'The Committee did not feel there were any matters of principle in the Bill about which they were concerned but resolved to write to the Attorney-General suggesting amendments to ensure the efficacy of the Bill. I enclose a copy of that letter for your information.'
This is the letter to the Attorney-General:
'I refer to the above Bill which I understand is before the Parliament tomorrow. Although the Law Society did not receive the proposed amendments for comment, a copy has been provided to the Society and the following comments provided.
As the Society understands it, the amendment is intended to cure a technical error which has resulted in a number of complaints becoming a nullity. In that regard the Society suggests the following amendments … to ensure the efficacy of the Bill.'
That was in section 27 (4) and then it added 'If a matter purporting to be a complaint'. So rather than it be 'If a complaint has been made by a public officer', it says 'a matter purporting to be a complaint' and in (4)(a), 'the matter is taken to be a complaint; and'. They are the additions that the Law Society would like to see to this bill.
Mr WILKINSON (Nelson) - Madam President, I have had the opportunity to look a the comments that were made by Mr Anderson who is a lawyer of over 40 years' experience. One of the issues with this, as is stated by the Law Society, is that they have no real problem with the principle. The issue, as the member for Rosevears was talking, which came to mind is that it is a bit different from when we look at retrospective legislation where the actual law has changed surrounding the offence or crime in question. In other words, what has to happen in relation to a stealing, it is probably best to put it this way, is that there has to be a taking and the taking has to be without the consent of the owner with an intention to permanently deprive the owner.
That is the raw criteria as amounting to a stealing charge. If the law had changed and they took away the 'intention to permanently deprive the owner', so there only had to be the 'taking' and that 'taking' had to be without consent, there is a difference because the actual law itself has changed and, that being the case, if a person is charged earlier on in particulars amounting to that crime and part of those particulars have been taken away, there should not be retrospective legislation.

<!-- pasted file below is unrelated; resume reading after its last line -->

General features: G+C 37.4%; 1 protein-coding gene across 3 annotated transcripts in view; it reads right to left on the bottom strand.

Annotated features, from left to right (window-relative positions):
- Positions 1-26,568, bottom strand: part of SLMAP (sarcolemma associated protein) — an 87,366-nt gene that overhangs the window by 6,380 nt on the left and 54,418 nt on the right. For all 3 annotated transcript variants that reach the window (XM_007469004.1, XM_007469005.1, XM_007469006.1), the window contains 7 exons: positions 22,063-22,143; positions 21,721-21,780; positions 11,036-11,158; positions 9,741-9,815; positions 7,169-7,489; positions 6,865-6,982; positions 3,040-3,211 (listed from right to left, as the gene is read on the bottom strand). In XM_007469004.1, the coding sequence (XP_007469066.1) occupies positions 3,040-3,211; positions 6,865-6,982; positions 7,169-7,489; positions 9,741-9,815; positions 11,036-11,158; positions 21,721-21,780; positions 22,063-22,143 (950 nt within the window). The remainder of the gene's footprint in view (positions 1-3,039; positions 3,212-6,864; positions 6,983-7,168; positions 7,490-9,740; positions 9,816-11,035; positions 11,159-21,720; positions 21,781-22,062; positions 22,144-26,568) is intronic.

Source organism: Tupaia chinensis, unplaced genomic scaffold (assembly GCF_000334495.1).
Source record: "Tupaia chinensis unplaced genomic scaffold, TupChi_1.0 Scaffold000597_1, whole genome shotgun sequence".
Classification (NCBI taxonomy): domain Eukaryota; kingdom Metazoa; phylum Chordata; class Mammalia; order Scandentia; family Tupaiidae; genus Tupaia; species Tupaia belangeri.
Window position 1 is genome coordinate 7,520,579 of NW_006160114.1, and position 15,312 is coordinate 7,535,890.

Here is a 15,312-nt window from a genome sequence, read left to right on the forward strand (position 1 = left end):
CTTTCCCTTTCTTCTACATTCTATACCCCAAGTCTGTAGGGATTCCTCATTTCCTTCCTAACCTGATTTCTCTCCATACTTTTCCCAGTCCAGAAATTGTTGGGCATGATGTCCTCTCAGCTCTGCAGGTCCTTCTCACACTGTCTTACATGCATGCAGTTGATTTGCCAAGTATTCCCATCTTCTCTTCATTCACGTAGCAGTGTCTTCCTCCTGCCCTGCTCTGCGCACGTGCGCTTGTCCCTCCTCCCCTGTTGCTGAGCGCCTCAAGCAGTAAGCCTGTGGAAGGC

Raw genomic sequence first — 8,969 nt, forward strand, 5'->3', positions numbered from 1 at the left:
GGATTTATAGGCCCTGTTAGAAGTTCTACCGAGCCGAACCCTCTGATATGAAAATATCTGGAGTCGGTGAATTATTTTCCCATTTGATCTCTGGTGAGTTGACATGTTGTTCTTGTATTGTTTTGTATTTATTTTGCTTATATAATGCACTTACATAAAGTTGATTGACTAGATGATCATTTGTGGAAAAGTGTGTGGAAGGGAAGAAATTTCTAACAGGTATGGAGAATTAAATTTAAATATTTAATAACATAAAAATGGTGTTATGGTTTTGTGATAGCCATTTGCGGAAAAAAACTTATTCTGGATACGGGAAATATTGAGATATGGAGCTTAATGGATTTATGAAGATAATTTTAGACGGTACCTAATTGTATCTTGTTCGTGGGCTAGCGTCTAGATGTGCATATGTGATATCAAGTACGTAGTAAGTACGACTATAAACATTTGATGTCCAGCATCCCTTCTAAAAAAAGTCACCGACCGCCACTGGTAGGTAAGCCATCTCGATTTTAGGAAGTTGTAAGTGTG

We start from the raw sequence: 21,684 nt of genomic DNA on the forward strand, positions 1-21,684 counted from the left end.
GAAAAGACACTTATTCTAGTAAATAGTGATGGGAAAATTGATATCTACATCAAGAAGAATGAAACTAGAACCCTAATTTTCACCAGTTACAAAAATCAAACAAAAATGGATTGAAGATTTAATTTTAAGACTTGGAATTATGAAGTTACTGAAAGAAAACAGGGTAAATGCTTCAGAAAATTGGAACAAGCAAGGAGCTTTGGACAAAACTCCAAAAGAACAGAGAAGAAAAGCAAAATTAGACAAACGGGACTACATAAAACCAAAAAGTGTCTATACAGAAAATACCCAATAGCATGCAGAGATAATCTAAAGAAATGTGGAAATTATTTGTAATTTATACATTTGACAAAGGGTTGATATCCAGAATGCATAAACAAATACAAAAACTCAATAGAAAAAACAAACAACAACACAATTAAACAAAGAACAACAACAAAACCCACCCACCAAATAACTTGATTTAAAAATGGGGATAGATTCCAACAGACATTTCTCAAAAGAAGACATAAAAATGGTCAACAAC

It is different here because we have the law being the same and the only difference is that that person who laid the complaint has changed. In other words, it was the department that laid the complaint in relation to the matters as spoken about by the member for Rosevears and the Leader, and they did that as a result of a rule that would seem was made in the Magistrates Court. They continued on with that and they found, as a result of a decision that was under Mr Justice Porter, that it is wrong; it should not be the department, it should be the individual.
Therefore, the law has not changed, it is who is the complainant that has changed. The contents surrounding the crime remain the same so I cannot see a difficulty with it. I did think originally an adjournment would help to confirm what I am saying but I think that I am hearing the member for Rosevears saying that what I am saying is correct.
It was always an individual. It was often the prosecutor whom a matter would come before. The prosecution would look at the particulars surrounding a crime and then they would lay that complaint. When I first started it was a fellow, Bob Lowe, who sued to make the complaint. The Leader would remember that it was Lowe against Parkinson or Lowe against Ritchie or Lowe against Rattray-Wagner. I will not forget Graeme Wood, and you would know Jonathon Wood, but when he first became an apprentice at law at Lawrence Wilkinson and Webster, I sent him down to the court and thought that I would make a practical joke so I said to him, 'Can you act for a fellow by the name of Bob Lowe', and Bob Lowe was the complainant on every one of the 107 complainants that were before the court that day. He went before the magistrate pretty nervous because it was his first appearance and said, 'Your Worship, I appear on behalf of Mr Robert Lowe. Could you call Mr Robert Lowe?'. Everybody broke down and he did not know what had happened. It was the complainant not the defendant. So he owed me one.
That is what it was then, it was a complaint that was laid by the individual. This has changed now as a result of the rule. It was a complaint that was being laid by the department. They have found as a result of Mr Justice Porter's decision that that should not be the case. The law has not changed, the crimes have stayed the same, it is only who was the individual or agency that put their name as being the complainant.
Even though it has been a mistake, I do not think that there are any real problems to agreeing with what the Leader is saying.